Nonprogrammers underestimate the challenge of writing programs that actually work, all the time, with never a strange behavior or erroneous result. It might be useful, if perhaps insanely difficult, to attempt to convey that challenge by writing a laymans interpretive guide to a book such as "Java Puzzlers: Traps, Pitfalls, and Corner Cases," published last year by Addison-Wesley.
Assembled from talks and articles by Google developers Joshua Bloch and Neal Gafter, "Java Puzzlers" is almost recreational reading for anyone whos ever programmed—even for someone whos never coded in Java. The basic truths are that universal.
The messages of the book are especially pointed, though, in the context of Java, a relatively modern language and one that goes to considerable lengths to eliminate many common and venerable sources and types of programmer error.
I hope that Bloch and Gafter will forgive me for spoiling Puzzle 48 of the 95 puzzles in the book. Its a perfect example of the gap between the vague ideas of software technology that one finds in the mainstream business press and the sharp-edged realities of actually trying to apply those ideas.
The puzzle shows a piece of code that defines a class "Dog," whose members bark, with a subclass "Basenji," whose members specifically do not bark. When that code is executed, both an instance of Dog (rightly) and an instance of Basenji (wrongly) yield a "Woof!"
Why does this happen? The answer depends on knowing the difference between things that happen when code is compiled and things that happen when code is actually run. Two different ways of writing this program will differ in this crucial respect: One program will know only that its dealing with Dogs at the time that it decides how each object will behave, ignoring the run-time knowledge that one of those Dogs is a special-case subclass.
There are plenty of books of programmer puzzles and challenges on my shelves, but "Java Puzzlers" does something I find especially useful: It doesnt merely explain why an odd behavior occurs; it also offers suggestions distinctly aimed at Java users in particular and programming language designers in general.
In this case, for example, it suggests to the Java coder, "Do not hide static methods—there is nothing to gain, and much to lose, from reusing the name of a superclasss static method in a subclass." It suggests to the language designer, "Invocations of class and instance methods should look different from each other."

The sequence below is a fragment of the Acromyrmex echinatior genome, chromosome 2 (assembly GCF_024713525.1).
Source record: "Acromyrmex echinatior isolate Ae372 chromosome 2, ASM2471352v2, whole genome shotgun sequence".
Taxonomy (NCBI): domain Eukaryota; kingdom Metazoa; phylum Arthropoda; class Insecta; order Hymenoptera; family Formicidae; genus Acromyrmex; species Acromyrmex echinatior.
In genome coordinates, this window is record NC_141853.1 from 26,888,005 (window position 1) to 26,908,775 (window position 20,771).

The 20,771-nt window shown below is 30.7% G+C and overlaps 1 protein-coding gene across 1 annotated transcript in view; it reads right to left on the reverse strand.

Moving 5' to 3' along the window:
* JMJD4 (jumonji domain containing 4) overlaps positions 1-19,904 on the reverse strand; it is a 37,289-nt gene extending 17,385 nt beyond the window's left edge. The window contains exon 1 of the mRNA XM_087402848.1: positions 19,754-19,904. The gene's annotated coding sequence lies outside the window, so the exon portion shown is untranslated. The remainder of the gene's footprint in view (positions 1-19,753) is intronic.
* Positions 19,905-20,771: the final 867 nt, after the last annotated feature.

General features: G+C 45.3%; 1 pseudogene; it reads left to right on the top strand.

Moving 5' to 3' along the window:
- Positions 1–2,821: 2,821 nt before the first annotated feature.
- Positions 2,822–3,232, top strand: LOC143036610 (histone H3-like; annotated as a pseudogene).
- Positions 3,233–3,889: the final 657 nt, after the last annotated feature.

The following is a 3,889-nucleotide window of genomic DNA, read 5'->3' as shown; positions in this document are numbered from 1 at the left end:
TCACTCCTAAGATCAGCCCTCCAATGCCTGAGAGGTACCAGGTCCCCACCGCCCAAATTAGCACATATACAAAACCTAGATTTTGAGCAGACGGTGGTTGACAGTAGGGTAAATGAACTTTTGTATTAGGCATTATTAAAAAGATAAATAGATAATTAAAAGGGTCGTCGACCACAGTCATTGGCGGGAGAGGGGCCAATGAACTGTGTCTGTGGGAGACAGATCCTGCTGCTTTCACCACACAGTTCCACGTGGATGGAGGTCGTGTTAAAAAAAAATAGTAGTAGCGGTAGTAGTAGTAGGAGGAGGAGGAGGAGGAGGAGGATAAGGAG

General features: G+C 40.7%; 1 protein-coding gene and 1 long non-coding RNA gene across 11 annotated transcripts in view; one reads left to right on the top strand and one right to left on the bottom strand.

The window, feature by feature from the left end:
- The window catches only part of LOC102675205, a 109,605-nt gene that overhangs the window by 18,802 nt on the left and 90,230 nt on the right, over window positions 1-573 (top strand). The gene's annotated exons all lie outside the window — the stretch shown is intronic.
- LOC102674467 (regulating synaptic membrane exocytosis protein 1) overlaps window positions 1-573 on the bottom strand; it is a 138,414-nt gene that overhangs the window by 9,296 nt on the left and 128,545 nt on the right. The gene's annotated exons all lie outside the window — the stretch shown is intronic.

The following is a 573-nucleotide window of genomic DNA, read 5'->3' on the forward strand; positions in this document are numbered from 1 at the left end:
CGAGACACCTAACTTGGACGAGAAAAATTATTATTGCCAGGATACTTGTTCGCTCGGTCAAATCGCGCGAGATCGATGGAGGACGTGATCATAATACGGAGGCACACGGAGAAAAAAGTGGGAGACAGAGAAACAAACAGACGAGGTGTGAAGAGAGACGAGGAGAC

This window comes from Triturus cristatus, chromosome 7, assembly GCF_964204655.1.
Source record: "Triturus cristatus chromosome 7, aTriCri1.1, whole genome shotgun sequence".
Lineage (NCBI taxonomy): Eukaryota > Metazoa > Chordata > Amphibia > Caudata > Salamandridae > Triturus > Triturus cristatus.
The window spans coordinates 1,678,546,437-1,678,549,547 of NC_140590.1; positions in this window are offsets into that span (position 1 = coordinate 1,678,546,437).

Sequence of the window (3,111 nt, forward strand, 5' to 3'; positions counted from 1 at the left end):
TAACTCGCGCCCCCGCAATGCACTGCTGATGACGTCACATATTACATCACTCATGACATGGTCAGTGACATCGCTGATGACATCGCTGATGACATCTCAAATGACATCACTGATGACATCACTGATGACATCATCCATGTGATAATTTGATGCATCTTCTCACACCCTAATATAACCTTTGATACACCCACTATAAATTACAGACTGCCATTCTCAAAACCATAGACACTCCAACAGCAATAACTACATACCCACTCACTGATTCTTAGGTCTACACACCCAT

None of this might seem to matter to anyone whos not a full-time developer—or even more recherché, a full-time designer of developers tools. In the modern era, though, I suggest that this is too narrow a view of the occupations that benefit from—if perhaps dont actually require—this insight into how complex systems actually behave, or misbehave.
Even nonprogrammers are becoming participants in the design of business processes that will be carried out by software—insight into language design is also insight into the design of more robust processes. Without that kind of insight, people expect too much common sense from technology-based systems.
The other day, for example, someone asked me why a voice mail system was demanding a setup procedure before it would play a message. "I already did set it up," that frustrated user insisted. I made a critical error by replying, "If the system thinks you didnt, then you didnt."
I meant the system was not in the desired state—for whatever reason—and that the user would have to humor it and go through the setup process again. The user was furious with me: He thought I was accusing him of being a liar, an idiot or otherwise incompetent. It was a painful conversation.
Understanding how programs can look right but work wrong is like understanding how a car can skid before you drive on ice or like knowing that a bulging can is a sign that you shouldnt put it in your grocery cart. Knowing how to use technology when it works correctly is good; knowing how it can fail to work, with what consequences, is also vital.
Technology Editor Peter Coffee can be reached at firstname.lastname@example.org.